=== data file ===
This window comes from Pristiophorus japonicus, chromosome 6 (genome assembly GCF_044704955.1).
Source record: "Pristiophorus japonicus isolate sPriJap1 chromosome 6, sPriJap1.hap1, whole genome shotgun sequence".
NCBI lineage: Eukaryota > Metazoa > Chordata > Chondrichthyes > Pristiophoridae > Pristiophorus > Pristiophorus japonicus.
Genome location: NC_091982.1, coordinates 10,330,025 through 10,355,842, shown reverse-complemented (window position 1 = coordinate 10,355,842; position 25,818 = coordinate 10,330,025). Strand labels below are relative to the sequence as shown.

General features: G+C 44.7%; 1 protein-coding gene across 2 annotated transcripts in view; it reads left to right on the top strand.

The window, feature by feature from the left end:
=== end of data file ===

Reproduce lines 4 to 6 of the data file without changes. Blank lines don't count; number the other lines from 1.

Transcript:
Genome location: NC_091982.1, coordinates 10,330,025 through 10,355,842, shown reverse-complemented (window position 1 = coordinate 10,355,842; position 25,818 = coordinate 10,330,025). Strand labels below are relative to the sequence as shown.

General features: G+C 44.7%; 1 protein-coding gene across 2 annotated transcripts in view; it reads left to right on the top strand.

The window, feature by feature from the left end: